1.00

1.00

-

 Employed

0.52 (0.48–0.56)

0.65 (0.61–0.71)

0.40 (0.35–0.44)

0.53 (0.48–0.60)

< .0001

Educational status

     

 No vocational training

1.00

1.00

1.00

1.00

-

 Higher education. <3 years

0.65 (0.59–0.71)

0.76 (0.69–0.84)

0.64 (0.54–0.75)

0.80 (0.67–0.95)

0.9217

 Higher education. 3–4 years

0.59 (0.54–0.64)

0.71 (0.65–0.78)

0.58 (0.51–0.67)

0.71 (0.61–0.82)

0.5737

 Higher education. >4 years

0.47 (0.41–0.53)

0.63 (0.55–0.73)

0.48 (0.41–0.55)

0.62 (0.53–0.72)

0.4581

Urbanization

     

 Suburban

1.00

1.00

1.00

1.00

-

 Urban

1.00 (0.94–1.07)

0.95 (0.89–1.02)

1.07 (0.97–1.17)

0.94 (0.86–1.04)

0.9194

Medical conditions

     

 Heart attack

2.64 (2.01–3.47)

1.15 (0.85–1.57)

2.54 (2.13–3.03)

1.07 (0.87–1.32)

0.5512

 High cholesterol

1.95 (1.74–2.18)

1.37 (1.211–1.55)

2.35 (2.07–2.65)

1.39 (1.20–1.59)

0.1549

 Angina pectoris

2.94 (2.48–3.48)

1.65 (1.36–1.99)

2.96 (2.52–3.47)

1.53 (1.27–1.86)

0.4896

 Stroke

2.67 (2.07–3.44)

1.66 (1.26–2.18)

2.57 (2.01–3.28)

1.20 (0.92–1.56)

0.6247

 Hypertension

2.70 (2.50–2.90)

2.27 (2.09–2.46)

4.13 (3.75–4.55)

3.25 (2.92–3.60)

<.0001

 Diabetes

3.05 (2.49–3.74)

1.85 (1.49–2.31)

4.20 (3.52–5.00)

2.48 (2.05–3.00)

0.0032

 Gallstones

1.87 (1.68–2.08)

1.45 (1.29–1.63)

1.64 (1.28–2.10)

1.30 (1.00–1.69)

0.8436

 Intestinal polyps

1.51 (1.27–1.78)

1.20 (1.00–1.44)

1.47 (1.21–1.79)

1.36 (1.10–1.67)

0.2483

 Mental illness

2.51 (2.26–2.78)

2.23 (2.00–2.49)

2.88 (2.42–3.43)

2.48 (2.06–2.99)

0.4134

 History of cancer in the family

1.06 (0.99–1.13)

1.05 (0.98–1.12)

1.01 (0.92–1.11)

1.03 (0.94–1.13)

0.7695

Oral contraceptives (OC) use

     

 Never

1.00

1.00

-

-

-

 Previous or current

0.99 (0.93–1.06)

0.99 (0.92–1.06)

   

Hormone therapy (HT)

     

 Never

1.00

1.00

-

-

-

 Previous or current user

1.59 (1.49–1.70)

1.54 (1.44–1.65)

   

No. of pregnancies

     

 0

1.00

1.00

-

-

-

 1

1.21 (1.04–1.42)

1.15 (0.97–1.36)

   

 2

1.13 (0.99–1.29)

1.13 (0.97–1.32)

   

 3

1.16 (1.01–1.33)

1.11 (0.95–1.30)

   

 4

1.30 (1.12–1.50)

1.14 (0.96–1.35)

   

 5

1.52 (1.28–1.80)

1.25 (1.03–1.51)

   

 6

1.54 (1.23–1.92)

1.18 (0.92–1.50)

   

 7

1.55 (1.11–2.17)

1.11 (0.77–1.57)

   

 8

2.12 (1.44–3.12)

1.51 (0.99–2.29)

   

aAdjusted for age

bFully adjusted model

c P-value for interaction between gender and given covariate

Discussion

Summary of main findings

This study yielded three major findings: 1) frequent attendance defined as top 10th percentile GP users, accounted for 39.6 % of all GP visits, 2) lifestyle factors including BMI, smoking, alcohol consumption and leisure time physical activity, explained some of the variation in GP use between FAs and non-FAs, however, 3) female gender, unemployment, low level of education, pre-existing medical conditions, and use of HT were identified as leading determinants of frequent attendance.

Strengths and limitations of the study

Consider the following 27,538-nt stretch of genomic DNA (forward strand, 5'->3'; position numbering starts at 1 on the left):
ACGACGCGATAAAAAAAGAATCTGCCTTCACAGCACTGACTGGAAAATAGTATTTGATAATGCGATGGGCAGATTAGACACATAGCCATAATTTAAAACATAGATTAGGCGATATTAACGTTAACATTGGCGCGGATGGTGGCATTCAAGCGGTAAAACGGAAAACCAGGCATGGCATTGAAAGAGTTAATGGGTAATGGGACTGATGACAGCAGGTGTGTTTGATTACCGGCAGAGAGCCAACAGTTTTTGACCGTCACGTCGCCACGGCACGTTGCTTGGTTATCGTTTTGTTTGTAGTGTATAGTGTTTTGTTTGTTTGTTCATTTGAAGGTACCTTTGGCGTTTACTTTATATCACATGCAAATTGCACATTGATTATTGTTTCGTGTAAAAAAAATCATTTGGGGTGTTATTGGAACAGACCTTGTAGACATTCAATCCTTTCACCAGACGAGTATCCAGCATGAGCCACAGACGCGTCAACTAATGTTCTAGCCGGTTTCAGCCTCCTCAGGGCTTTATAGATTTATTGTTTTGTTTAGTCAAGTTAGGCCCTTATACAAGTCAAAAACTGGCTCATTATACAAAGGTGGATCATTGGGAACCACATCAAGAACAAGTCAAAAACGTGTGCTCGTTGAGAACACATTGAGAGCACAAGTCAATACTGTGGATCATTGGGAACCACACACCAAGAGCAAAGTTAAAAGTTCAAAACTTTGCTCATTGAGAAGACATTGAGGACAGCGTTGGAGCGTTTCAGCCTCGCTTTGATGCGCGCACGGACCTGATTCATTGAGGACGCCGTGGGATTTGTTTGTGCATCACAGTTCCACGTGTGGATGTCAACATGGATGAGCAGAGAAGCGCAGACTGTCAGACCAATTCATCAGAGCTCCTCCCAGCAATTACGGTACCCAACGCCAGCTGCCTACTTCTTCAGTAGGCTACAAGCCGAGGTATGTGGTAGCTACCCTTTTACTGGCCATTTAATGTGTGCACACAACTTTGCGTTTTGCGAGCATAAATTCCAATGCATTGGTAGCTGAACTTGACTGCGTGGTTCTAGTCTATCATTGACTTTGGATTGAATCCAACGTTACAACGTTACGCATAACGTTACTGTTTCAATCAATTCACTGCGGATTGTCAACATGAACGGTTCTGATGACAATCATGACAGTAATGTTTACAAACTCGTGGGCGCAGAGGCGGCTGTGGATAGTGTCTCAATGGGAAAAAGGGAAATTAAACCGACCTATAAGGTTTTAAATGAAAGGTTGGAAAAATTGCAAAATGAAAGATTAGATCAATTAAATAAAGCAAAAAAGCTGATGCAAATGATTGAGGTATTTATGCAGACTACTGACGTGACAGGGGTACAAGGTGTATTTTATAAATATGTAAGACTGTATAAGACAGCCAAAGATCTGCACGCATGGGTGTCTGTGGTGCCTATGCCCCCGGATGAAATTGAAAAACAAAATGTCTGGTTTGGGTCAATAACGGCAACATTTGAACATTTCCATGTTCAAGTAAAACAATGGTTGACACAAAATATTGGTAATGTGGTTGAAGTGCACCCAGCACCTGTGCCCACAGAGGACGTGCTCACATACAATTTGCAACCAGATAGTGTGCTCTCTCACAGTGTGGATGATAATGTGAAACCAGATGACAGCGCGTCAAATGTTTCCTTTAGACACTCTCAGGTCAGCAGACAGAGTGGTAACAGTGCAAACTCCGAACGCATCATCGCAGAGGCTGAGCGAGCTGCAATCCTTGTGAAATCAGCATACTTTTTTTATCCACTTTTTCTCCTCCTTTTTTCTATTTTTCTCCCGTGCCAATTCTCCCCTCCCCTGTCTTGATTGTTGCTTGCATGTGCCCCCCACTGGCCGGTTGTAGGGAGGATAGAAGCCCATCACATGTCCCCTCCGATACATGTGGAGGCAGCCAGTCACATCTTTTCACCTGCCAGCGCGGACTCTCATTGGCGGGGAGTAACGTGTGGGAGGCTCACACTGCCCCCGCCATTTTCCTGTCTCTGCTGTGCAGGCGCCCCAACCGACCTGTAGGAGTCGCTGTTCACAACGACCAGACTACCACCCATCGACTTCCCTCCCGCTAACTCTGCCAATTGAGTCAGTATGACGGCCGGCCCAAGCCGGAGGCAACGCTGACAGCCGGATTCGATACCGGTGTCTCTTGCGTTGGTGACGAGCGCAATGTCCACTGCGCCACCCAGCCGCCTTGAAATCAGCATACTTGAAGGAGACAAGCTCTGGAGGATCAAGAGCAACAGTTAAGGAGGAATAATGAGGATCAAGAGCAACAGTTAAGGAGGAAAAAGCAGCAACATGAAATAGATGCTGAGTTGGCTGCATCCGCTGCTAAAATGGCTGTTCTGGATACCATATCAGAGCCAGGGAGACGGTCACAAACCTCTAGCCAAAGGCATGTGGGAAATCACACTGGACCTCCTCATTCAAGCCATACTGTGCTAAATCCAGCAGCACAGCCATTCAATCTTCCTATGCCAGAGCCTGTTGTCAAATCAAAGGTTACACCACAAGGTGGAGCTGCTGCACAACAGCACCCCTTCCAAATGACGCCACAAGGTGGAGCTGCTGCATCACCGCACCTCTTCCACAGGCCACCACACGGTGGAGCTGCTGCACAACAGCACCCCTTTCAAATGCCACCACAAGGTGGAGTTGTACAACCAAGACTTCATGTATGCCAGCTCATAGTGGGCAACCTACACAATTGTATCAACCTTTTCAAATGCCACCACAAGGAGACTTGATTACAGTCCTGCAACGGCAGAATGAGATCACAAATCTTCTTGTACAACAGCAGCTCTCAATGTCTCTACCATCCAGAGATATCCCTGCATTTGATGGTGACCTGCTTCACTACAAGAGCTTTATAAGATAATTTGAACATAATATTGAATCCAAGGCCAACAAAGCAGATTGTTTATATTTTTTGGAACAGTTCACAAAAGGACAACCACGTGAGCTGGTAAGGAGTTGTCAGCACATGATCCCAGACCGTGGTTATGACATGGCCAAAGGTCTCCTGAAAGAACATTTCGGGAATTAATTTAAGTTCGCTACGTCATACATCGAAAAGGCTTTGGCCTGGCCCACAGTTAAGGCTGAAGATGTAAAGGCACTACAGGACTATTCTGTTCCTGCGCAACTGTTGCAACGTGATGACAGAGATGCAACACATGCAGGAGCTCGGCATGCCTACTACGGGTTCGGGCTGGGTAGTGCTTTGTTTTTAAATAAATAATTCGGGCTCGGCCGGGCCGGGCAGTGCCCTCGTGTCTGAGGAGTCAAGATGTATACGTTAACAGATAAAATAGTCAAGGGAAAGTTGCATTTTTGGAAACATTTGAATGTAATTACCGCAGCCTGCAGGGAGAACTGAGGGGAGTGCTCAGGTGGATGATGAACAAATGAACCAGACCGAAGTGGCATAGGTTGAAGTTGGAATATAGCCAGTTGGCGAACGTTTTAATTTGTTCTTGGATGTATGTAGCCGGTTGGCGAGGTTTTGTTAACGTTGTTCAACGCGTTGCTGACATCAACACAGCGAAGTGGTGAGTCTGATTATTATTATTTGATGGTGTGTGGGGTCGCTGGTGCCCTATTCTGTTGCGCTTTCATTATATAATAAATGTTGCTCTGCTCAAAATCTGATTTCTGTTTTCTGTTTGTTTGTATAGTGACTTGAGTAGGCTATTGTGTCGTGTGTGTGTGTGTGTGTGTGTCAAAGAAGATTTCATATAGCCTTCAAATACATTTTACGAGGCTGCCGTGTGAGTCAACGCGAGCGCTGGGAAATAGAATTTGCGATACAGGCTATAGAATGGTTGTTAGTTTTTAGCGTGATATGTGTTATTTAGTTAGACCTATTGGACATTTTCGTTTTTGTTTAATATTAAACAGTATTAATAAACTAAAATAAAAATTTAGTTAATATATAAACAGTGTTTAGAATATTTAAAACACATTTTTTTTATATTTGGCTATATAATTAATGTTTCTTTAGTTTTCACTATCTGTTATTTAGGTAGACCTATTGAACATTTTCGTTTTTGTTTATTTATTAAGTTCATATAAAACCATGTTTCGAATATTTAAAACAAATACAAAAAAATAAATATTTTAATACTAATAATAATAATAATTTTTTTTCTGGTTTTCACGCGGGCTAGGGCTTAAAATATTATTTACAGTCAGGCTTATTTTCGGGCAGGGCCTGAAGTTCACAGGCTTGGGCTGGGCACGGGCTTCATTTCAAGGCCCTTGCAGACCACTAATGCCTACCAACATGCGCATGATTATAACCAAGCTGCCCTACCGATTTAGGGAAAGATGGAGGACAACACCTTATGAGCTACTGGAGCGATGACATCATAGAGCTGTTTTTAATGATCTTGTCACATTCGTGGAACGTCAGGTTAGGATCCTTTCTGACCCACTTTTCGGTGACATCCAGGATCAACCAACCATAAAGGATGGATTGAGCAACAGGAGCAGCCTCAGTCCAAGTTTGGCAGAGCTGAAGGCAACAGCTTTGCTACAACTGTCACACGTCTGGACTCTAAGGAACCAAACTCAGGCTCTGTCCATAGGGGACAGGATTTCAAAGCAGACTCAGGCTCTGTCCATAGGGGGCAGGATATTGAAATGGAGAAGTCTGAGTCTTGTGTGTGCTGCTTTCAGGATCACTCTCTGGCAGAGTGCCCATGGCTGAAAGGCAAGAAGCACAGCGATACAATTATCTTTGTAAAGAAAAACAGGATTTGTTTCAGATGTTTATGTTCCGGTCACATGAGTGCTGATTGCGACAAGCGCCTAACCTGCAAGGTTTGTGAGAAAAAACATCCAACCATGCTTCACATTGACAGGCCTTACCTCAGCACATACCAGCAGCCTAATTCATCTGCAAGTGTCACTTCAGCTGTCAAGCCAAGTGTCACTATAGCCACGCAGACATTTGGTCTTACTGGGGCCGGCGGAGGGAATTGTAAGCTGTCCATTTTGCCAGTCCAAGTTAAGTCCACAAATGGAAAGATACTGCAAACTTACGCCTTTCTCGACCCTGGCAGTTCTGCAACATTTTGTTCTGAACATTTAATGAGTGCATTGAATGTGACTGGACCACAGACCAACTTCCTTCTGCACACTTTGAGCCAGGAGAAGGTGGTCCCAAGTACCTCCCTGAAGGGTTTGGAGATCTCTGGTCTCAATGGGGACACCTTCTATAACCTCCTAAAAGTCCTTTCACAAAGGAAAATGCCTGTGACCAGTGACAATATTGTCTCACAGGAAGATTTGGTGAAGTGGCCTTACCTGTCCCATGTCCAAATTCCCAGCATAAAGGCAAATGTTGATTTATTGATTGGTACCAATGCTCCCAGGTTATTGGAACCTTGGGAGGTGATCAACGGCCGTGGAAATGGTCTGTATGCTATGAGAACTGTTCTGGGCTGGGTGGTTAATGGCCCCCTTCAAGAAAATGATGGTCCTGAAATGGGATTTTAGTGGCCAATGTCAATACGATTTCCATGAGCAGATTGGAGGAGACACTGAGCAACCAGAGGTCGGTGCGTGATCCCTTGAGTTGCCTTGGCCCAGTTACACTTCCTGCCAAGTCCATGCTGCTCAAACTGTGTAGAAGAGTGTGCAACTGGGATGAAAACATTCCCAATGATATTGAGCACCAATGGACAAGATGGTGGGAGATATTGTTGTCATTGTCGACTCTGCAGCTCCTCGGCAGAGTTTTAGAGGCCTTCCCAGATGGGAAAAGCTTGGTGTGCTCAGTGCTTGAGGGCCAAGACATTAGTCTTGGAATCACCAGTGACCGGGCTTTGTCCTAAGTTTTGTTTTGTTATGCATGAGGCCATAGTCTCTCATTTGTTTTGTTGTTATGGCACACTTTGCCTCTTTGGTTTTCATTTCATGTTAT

Strength of this study is a large Danish cohort consisting of 57,053 participants recruited from general population, with high quality data on lifestyle, education, diseases, and measured height and weight. NHSR is generally considered to be of high validity for several reasons, including its administrative purpose, and the GPs financial dependency upon it [11]. There are several limitations to this study. Until January 1996, services provided to children under the age of 16 were reported on parents’ person identification number, and such records were marked with a special notation in the register, indicating them to be children’s record. These records were removed from the data in this study. However, inconsistencies in these records have been suggested, since providers often forgot to mark children’s records, due to equal fees for services provided to children and adults [11]. Inconsistencies may have led to an overestimation of female records in the register before 1996, since it has been suggested that women more often take their children to GP compared to men [11]. However, this inconsistency is considered as unlikely to have had influence on present results, when taking the DCH participant’s age at cohort enrolment (50–65 years) into account. All information on pre-existing diseases was self-reported, and thus, the actual number of pre-existing diseases is probably underestimated due to undiagnosed diseases or recall bias and leak of self-awareness and knowledge of one’s medical condition Furthermore, information on the severity of the diseases was unavailable. The variable on occupational status was constructed based on participants’ self-reported levels of physical activity at work, and dichotomized into unemployed and employed, and it was not possible to distinguish between individuals who were unemployed from those who were retired, on sick leave, early retired or on disability pension. Further, classification of participants with mental illness was based on contacts with psychologist or psychiatrist within the primary healthcare sector, and lack of information on participants’ mental hospital admissions or use of medication to treat mental conditions may have led to misclassification. Current promotion of a healthier lifestyle e.g., stress on prevention of lifestyle-related chronic diseases like diabetes and cardiovascular diseases and the introduction of smoking bans in 2007 may have had an impact on the lifestyle in the Danish population, and estimates based on 1993–97, may be slightly different from current tendencies. Lastly, others have pointed out the importance of distinguishing between temporary and persistent frequent attendance [14], and noted that interventions aimed at reducing unnecessary consultations in general practice should be targeted to the latter group of patients, since they carry the excessive economic burden in general practice. However, this study design did not allow us to discriminate between different types of frequent attendance.